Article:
A start-up says that the tissues used are safer than vaccines. Should you rely on it? | Gene markings | Business


TWe have recently been drawing a lot of attention on anti-vaxxers, people who – for religious or other reasons – are not vaccinated against certain diseases or the flu. Opponents believe that this practice poses a risk of harm to themselves and their children, but also puts the general public at risk.

But now, a startup claims to have an unusual solution to this problem: used fabrics.

Yes, you read it well. Vaev Tissue, a small company that could be based in Los Angeles (or maybe Copenhagen?) And who may or may not have eight employees (the details are unclear), says that she sells fabrics that, they say, have already been infected by his team of professional sneezers. The company estimates that using only one fabric – at a reasonable price of $ 79.99 – already wearing a human sneeze is actually safer than needles, pills or any other scientific product.

It's a "freedom" and a "luxury to choose," said Oliver Niessen, the company's elusive founder, 34, who reluctantly revealed his name to Time. "The simple idea is that you now choose to get sick, thinking that you will not be sick of the same cold … later."

Here's how it works: you wipe your nose with a tissue from Vaev. Infected materials on the tissue then infect you. You have a cold – hopefully not too bad. You drink a lot of fluids and you rest. The cold is going away. Then you go on holiday or business trip without fear of no more cold. Simple!

Niessen says the company has already sold a thousand paper tissues and its customers are mostly young parents and people in their twenties who are skeptical about vaccines and "looking for alternatives" . And all the while, I thought that the millennial generation was smarter than my generation. That's the theory.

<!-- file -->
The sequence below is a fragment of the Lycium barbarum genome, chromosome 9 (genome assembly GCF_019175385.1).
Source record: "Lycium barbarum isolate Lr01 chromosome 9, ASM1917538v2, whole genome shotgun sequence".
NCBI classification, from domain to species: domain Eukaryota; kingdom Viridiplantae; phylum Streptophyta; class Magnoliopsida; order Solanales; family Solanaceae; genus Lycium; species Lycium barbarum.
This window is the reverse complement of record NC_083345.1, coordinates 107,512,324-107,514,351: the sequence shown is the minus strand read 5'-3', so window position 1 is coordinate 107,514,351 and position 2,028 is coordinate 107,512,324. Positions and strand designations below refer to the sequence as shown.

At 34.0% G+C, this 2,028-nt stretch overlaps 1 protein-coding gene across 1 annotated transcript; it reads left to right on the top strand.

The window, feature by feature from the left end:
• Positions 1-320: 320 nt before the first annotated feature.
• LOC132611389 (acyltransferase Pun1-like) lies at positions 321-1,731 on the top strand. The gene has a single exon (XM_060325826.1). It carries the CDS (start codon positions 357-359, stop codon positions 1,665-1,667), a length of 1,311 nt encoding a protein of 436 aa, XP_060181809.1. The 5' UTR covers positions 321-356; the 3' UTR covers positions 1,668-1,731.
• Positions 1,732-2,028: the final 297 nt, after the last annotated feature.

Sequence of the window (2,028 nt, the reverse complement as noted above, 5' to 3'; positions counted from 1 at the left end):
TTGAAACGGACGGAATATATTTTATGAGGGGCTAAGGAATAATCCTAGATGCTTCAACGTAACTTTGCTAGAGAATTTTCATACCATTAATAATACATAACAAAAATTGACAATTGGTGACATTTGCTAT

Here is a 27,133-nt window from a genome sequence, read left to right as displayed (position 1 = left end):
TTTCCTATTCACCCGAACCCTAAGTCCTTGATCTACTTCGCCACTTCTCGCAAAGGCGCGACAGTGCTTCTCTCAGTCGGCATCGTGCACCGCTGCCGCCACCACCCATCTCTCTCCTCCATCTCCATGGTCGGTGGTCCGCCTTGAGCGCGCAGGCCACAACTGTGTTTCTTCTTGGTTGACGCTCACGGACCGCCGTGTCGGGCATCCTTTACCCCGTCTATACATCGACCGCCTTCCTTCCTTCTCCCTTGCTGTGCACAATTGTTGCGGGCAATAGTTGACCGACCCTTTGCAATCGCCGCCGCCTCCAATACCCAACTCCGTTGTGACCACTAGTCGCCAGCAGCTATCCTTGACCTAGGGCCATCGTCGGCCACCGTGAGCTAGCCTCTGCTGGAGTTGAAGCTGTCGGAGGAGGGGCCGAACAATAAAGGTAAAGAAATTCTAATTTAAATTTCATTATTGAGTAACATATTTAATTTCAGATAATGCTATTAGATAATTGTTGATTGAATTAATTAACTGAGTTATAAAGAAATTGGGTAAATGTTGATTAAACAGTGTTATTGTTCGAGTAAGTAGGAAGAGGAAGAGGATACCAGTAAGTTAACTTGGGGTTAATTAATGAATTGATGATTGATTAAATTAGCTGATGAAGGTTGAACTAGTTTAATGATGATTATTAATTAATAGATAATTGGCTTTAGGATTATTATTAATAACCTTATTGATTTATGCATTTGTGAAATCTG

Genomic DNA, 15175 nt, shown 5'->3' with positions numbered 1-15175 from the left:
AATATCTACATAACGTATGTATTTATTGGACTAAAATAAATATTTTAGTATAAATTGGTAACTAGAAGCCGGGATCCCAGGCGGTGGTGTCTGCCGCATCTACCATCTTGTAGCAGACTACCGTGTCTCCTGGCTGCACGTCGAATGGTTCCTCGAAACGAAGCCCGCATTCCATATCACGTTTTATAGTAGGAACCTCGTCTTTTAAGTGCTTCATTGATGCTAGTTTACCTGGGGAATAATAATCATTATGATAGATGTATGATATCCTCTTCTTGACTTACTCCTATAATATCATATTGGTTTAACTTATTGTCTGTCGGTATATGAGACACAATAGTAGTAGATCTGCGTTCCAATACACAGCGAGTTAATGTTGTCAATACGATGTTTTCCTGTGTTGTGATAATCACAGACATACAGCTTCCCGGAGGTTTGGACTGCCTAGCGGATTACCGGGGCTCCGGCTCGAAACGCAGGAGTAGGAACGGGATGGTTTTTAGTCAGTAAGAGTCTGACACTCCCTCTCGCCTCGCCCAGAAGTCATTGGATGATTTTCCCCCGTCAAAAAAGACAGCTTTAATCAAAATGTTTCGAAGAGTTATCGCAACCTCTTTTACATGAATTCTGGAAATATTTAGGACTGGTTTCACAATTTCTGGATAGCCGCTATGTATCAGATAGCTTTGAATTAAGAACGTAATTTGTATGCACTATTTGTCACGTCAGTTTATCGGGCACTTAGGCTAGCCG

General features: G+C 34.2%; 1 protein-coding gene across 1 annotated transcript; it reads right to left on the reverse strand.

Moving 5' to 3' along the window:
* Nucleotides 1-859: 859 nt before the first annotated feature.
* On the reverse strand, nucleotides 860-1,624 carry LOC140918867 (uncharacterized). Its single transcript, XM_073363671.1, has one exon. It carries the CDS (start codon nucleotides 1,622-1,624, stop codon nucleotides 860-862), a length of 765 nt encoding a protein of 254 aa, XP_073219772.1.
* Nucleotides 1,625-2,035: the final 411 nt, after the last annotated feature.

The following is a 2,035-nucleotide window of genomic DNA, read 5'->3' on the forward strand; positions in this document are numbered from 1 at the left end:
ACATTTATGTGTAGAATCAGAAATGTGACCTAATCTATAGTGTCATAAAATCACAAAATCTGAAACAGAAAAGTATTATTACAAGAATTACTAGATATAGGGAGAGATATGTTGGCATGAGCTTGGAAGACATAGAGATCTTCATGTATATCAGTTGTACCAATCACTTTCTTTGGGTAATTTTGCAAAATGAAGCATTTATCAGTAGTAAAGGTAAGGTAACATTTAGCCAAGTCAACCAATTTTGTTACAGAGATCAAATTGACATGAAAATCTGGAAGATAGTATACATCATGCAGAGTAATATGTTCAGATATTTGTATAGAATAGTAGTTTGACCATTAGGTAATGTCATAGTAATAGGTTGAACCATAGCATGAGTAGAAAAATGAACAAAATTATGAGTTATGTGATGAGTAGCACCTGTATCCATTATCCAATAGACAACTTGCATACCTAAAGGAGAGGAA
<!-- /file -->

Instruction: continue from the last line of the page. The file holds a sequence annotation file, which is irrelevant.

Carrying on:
So it works? According to the Time report: no.

"There are more than 200 types of rhinovirus, so you need to put about 200 tissues in your nose to get a different one," said Charles Gerbea, a professor of microbiology and environmental science at the University of Ottawa. University of Arizona. I said. "The inoculation of one person does not protect you against all others. How is a vaccine made against 200 different viruses?

So, why is Vaev still active? In studying entrepreneurship, I learned one thing: there is still a market for zany products, even if it is a niche and if a company is as inaccurate as it is.

I say fragmentary because I have serious doubts about the fact that Vaev is really a business. And even if you still want to deposit $ 80 on a used tissue, you can not. They are "sold," according to the company's website. Niessen says the problem is due to "supply chain problems". But do not worry, according to Time, the company is restocking its product as soon as its sneezing will allow it to be made. So there should be a lot of tissues on sale soon! Or not.

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